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December 9, 2008

Gifts for food lovers: Food! (Recipe: balsamic mustard)

Part Six of an eight-part series.

Mustard1

The holidays are still two weeks away.

Ted has just begun to make his list.

I've checked mine twice. Twice a week. For the past couple of months.

Whether you're more like Ted, who loves the excitement of last-minute shopping, or more a plan-ahead type like me, here are ten great ideas for gifts of food that will please the food lovers on your holiday list.

Salt. FromSaltworks, the Ultimate Salt Collection lets your favorite food lover taste salts from around the world: Australia, Hawaii, France, Portugal, Bali, the Pacific Northwest ($138 for 12 salts). I'm partial to Zingerman's Portuguese flor de sal ($14 for 250 g). Right here in Rhode Island, artist Peter Morse blends French sea salt with lemon, rosemary, and other herbs from his garden to create Mor-sels ($8.50 per 2.5-oz tin).

Rubio3
 Pepper.
Every good cook deserves peppercorns. Spice House sells a four-peppercorn gift box (Tellicherry black, Muntok white, Mysore green, and a blend), $19.95. A four-ounce bag of their Ecuadorian Organic Black Peppercorns would make a nice gift, too, $8.28 for a one-cup jar. For peppercorns that aren't really pepper, World Spice Merchants' sichuan (szechuan) peppercorns will please the Asian-food lovers on your list, $2.00 per ounce.

Oil. Two wonderful gift options offer cooks a variety of flavor profiles: Zingerman's Tour de Oil, four half-sized bottles of small-producer oils from Italy, Chile and California, with a loaf of peasant bread for ripping and dipping, $100; O & Co.'s trio of mini specialty oils (basil, lemon and chili), $39.

Vinegar. My absolutely favorite gift, to give or receive, is this balsamic vinegar sample set of four balsamic vinegars (aged for 8, 10, 20 and 40 years) from Zingerman's. $33. But I'd be thrilled to find Rubio, my go-to balsamic condimento from Salumeria Italiana, under my Chanukah tree, too. $38 for 8.5 oz.

Chocolate. Oh, where to start? With Venezuelan dark Cuyagua from Amano Artisan Chocolates ($89.95 for 10 bars in a presentation box)? Or a small gift basket of Equal Exchange fair-traded organic dark chocolate minis ($33 for 12 oz)? Or with the Ultimate Chocolate Lover Six-Month Plan from Jacques Torres, who personally selects an array of chocolate bon-bons and/or his newest chocolate delicacies to ship each month ($240)?

Vanilla. For the bakers in your life, nothing beats the gift (and aroma) of a bundle of Madagascar Bourbon vanilla beans ($14.95 for .13 lb), or my favorite small-production vanilla extract from Baldwin Extracts ($38.78 for 16 oz).

Spices. Penzeys sells more than two dozen gift boxes, from the four-spice collections (hot chocolate, taco seasonings, baker's assortment, Indian curry, etc. $20-30) to the eight-spice boxes (salad lover's, American kitchen, grill and broil, spicy wedding, etc. $32-52), to the fabulous wooden crates filled with spices from Provence, salts and peppers, pasta and salad seasonings, and, well, everything you could want for your pantry. $53-220.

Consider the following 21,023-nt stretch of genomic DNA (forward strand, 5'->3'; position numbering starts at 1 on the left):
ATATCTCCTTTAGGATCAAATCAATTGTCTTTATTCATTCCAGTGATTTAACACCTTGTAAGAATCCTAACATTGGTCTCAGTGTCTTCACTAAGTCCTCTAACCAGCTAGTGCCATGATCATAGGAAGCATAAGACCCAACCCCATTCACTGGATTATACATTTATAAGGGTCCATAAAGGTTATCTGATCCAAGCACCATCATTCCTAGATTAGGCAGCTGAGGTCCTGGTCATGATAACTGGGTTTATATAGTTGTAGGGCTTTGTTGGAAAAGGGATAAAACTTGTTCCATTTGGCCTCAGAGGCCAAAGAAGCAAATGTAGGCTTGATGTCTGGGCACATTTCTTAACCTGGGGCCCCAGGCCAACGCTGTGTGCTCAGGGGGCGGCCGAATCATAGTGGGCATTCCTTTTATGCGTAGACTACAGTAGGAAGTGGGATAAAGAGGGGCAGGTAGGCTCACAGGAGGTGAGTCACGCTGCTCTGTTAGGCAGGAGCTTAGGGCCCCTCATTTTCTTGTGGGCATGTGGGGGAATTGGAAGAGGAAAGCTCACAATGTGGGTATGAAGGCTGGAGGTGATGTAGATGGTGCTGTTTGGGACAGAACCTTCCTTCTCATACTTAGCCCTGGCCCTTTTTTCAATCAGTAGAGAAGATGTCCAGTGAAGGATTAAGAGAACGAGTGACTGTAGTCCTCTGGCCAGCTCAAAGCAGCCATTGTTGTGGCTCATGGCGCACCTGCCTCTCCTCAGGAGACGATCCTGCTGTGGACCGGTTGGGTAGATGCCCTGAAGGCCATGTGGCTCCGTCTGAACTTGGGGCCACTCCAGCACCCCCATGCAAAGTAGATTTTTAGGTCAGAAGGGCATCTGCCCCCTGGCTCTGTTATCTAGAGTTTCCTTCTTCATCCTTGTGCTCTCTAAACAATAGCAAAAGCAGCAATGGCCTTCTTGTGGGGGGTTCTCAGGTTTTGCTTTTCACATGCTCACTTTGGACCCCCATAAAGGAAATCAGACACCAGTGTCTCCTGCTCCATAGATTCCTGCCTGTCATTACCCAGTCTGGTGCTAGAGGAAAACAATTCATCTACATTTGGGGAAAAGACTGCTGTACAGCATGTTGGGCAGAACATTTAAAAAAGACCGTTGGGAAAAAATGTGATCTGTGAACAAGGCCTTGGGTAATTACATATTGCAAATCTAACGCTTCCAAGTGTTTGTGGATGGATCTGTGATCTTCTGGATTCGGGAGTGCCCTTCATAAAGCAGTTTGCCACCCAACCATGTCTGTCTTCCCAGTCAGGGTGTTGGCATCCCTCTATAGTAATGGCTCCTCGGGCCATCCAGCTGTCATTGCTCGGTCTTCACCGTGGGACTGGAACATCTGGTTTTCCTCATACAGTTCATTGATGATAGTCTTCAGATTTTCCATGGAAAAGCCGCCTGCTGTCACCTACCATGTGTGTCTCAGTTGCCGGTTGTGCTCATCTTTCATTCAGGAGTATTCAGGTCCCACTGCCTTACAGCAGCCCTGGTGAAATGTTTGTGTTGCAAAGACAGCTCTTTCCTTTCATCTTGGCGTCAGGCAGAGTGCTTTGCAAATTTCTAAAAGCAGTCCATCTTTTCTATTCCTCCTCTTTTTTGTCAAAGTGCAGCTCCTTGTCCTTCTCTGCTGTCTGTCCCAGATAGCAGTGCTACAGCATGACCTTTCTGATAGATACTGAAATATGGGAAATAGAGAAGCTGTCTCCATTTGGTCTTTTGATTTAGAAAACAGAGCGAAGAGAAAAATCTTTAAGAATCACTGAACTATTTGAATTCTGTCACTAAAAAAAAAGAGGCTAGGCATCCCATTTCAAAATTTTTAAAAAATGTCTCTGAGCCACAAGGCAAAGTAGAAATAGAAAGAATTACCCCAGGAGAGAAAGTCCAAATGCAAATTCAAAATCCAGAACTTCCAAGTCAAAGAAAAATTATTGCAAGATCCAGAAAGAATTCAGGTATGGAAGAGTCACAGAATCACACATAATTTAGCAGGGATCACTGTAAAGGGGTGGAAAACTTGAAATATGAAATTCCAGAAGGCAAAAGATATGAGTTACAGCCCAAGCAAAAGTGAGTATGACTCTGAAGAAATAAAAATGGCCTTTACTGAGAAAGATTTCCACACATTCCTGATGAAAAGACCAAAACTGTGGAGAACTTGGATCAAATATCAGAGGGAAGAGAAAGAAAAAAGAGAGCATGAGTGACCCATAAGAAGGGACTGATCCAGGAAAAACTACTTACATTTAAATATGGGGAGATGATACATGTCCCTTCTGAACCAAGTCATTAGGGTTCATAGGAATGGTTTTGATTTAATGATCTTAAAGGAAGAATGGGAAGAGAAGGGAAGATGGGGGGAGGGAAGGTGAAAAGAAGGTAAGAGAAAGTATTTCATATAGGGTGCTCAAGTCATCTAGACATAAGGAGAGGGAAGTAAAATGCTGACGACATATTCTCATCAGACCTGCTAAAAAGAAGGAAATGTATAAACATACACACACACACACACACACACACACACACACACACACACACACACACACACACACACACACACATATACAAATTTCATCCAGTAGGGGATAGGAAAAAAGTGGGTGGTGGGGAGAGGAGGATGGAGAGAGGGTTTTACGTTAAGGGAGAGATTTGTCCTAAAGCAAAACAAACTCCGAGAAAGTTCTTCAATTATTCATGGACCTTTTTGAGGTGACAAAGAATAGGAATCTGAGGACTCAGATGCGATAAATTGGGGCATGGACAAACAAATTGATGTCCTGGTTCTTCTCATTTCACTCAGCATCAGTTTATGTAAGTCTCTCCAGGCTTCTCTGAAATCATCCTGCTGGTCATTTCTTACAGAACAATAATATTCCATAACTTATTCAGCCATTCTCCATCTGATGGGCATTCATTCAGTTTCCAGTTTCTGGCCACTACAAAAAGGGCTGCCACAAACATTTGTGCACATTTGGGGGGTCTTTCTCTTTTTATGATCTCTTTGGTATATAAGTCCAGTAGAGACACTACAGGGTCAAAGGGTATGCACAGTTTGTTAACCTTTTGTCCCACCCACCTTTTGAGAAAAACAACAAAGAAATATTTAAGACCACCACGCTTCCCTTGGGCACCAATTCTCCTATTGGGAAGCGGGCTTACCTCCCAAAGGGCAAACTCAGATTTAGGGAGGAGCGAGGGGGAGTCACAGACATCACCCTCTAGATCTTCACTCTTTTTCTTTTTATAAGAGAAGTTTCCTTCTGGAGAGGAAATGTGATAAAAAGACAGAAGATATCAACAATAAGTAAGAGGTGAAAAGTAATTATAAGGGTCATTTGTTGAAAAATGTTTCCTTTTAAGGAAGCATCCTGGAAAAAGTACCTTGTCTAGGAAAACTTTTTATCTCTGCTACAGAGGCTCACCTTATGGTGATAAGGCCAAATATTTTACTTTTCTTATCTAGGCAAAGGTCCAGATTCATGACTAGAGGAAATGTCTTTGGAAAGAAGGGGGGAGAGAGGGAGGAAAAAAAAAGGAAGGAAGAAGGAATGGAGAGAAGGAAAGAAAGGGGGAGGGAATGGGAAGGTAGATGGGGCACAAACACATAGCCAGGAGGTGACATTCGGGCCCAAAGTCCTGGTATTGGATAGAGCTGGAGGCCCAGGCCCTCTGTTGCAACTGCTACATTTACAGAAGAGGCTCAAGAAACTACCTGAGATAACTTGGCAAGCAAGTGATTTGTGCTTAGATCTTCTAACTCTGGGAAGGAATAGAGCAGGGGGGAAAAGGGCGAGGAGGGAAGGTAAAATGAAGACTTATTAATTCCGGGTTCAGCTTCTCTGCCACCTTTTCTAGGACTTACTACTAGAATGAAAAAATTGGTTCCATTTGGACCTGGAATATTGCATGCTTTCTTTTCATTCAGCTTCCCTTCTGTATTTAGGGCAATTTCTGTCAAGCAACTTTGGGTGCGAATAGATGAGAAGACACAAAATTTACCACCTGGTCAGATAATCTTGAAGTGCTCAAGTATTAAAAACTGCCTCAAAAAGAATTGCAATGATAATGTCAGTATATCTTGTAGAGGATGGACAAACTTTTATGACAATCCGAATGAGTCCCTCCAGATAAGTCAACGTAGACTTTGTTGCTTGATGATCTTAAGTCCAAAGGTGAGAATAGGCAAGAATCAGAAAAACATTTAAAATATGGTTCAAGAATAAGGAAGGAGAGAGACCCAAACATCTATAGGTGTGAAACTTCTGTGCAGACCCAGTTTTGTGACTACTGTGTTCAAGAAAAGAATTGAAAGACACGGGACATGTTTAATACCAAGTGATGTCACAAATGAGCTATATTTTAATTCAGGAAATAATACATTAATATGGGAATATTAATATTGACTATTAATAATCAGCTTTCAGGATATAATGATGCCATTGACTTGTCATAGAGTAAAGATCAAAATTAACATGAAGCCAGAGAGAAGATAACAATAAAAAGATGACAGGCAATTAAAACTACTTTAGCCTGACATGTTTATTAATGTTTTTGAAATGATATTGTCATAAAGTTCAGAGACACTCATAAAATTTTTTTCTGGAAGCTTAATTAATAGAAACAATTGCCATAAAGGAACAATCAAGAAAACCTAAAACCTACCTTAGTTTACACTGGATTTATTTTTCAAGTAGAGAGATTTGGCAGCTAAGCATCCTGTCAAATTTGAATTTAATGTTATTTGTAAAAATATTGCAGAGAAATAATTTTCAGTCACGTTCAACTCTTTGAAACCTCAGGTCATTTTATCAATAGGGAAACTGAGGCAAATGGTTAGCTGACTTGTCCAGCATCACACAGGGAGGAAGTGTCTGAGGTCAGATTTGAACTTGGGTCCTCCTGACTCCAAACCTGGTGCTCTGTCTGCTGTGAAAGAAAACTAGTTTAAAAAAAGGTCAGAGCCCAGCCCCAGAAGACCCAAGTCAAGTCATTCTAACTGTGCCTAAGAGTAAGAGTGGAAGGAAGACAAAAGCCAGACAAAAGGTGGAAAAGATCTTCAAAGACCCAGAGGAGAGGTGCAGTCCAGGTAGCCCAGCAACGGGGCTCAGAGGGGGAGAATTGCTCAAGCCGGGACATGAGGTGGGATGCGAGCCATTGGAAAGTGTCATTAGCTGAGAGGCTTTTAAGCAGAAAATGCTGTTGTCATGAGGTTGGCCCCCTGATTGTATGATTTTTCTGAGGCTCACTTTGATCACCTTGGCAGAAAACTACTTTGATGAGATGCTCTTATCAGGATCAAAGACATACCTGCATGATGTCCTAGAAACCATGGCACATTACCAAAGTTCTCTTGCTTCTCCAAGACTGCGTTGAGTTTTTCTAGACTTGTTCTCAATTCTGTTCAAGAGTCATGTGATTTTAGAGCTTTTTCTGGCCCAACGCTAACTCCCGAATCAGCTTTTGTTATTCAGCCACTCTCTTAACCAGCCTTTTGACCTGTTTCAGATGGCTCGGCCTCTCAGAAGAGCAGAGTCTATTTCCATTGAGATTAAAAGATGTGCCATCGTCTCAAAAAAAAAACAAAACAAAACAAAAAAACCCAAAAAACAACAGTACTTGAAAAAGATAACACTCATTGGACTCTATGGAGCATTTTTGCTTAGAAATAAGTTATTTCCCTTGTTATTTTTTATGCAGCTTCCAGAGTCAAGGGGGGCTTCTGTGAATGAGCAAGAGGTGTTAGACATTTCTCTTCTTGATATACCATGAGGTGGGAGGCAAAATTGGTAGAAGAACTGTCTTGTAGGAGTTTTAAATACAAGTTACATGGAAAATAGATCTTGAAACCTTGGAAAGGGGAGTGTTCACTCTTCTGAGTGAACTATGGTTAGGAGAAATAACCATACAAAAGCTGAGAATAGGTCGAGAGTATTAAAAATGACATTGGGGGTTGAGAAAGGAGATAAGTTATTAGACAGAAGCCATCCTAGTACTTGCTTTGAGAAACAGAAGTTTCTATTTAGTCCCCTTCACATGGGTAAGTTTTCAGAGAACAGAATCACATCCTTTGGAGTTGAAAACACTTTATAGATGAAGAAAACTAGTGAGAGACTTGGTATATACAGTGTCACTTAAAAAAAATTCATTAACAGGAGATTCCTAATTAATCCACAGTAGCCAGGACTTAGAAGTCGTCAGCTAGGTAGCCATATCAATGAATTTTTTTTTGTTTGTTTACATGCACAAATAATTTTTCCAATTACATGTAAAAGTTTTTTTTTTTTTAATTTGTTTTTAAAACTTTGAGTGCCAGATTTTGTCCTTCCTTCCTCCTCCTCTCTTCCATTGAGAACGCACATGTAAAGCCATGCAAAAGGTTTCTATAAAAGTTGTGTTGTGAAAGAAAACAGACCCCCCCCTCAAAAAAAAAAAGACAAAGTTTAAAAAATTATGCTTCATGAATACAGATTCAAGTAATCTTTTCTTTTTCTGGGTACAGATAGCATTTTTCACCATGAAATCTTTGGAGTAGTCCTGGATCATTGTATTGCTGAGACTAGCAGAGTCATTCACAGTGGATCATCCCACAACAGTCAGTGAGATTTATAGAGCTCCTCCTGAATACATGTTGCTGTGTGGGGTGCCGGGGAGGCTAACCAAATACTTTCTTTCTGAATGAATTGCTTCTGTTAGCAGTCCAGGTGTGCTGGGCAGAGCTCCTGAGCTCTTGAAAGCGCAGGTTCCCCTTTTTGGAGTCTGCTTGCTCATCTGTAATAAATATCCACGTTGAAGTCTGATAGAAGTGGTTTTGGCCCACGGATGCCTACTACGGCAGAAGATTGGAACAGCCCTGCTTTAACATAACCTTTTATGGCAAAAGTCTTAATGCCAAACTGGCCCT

Samplers and gift baskets. Introduce your food lovers to foods from Spain with a gift basket from La Tienda ("Gathering of Friends" sampler, includes Serrano ham, chorizo, olives, piquillo peppers, almonds, $75; save 10% before 12/31/08 by entering the discount code PERPAN08 during checkout). Dean + DeLuca has ready-to-go gift baskets, and also lets you create your own gift basket from their huge selection of gourmet food products. $35-250+.

Veronmacarons
Photo courtesy of Petites Bouchées.

Artisan foods. No food lover could resist a box of Petites Bouchées Christmas macarons, green and red shells filled with bittersweet chocolate ganache, pistachio buttercream, salted butter caramel and spiced vanilla buttercream (cinnamon, nutmeg, rum), from Virginia food blogger Veronica Perez; $18 for 12/$35 for 24, order by December 12 for holiday delivery within the US.

Foods from your kitchen. Fruit leather, beef jerky, biscotti, jam, chutney -- or a chocolate-cherry fruit cake -- whatever your specialty, share it with the food lovers on your gift list. Or, buy dry spices in bulk, and mix up your own spice blends; then, include a recipe or two, on free recipe cards printed right from your computer.

[Next Tuesday: Gifts of giving]
[Last Tuesday: Gifts of books for cooks]
[Previously: Gifts of art and craft; Gifts from travels near and far; Gifts for kids who love to cook; Think outside the box]

Balsamic mustard

I love to give jars of this mustard, and I hope you will, too. Don't use the most costly balsamic vinegar, though, or your Rubio; get to Trader Joe's, or a supermarket, and buy an inexpensive "everyday" balsamic. Makes 3 cups.

Ingredients

1 cup light or dark mustard seed
4 Tbsp dry mustard powder, lightly packed
1 cup water
2/3 cup balsamic vinegar
6 Tbsp white wine vinegar or rice vinegar
4 Tbsp sugar
4 tsp salt (or less, to taste)
2-4 cloves garlic (or more, to taste)

Directions

Grind the mustard seed finely in a spice mill, blender, or mortar. (If using a blender, add the mustard powder to facilitate the grinding.) Combine ground mustard seed, dry mustard powder and water in a bowl, and mix thoroughly. Let stand, uncovered, for at least 1 hour or up to 4 hours, and stir occasionally. Scrape the mixture into a blender or food processor and add the balsamic vinegar, white wine or rice vinegar, and the sugar, salt and garlic. Process until the garlic has been incorporated and the mustard is fairly smooth. Store in clean, dry jars, tightly capped, in a cupboard. The mustard will be ready to use in a few days.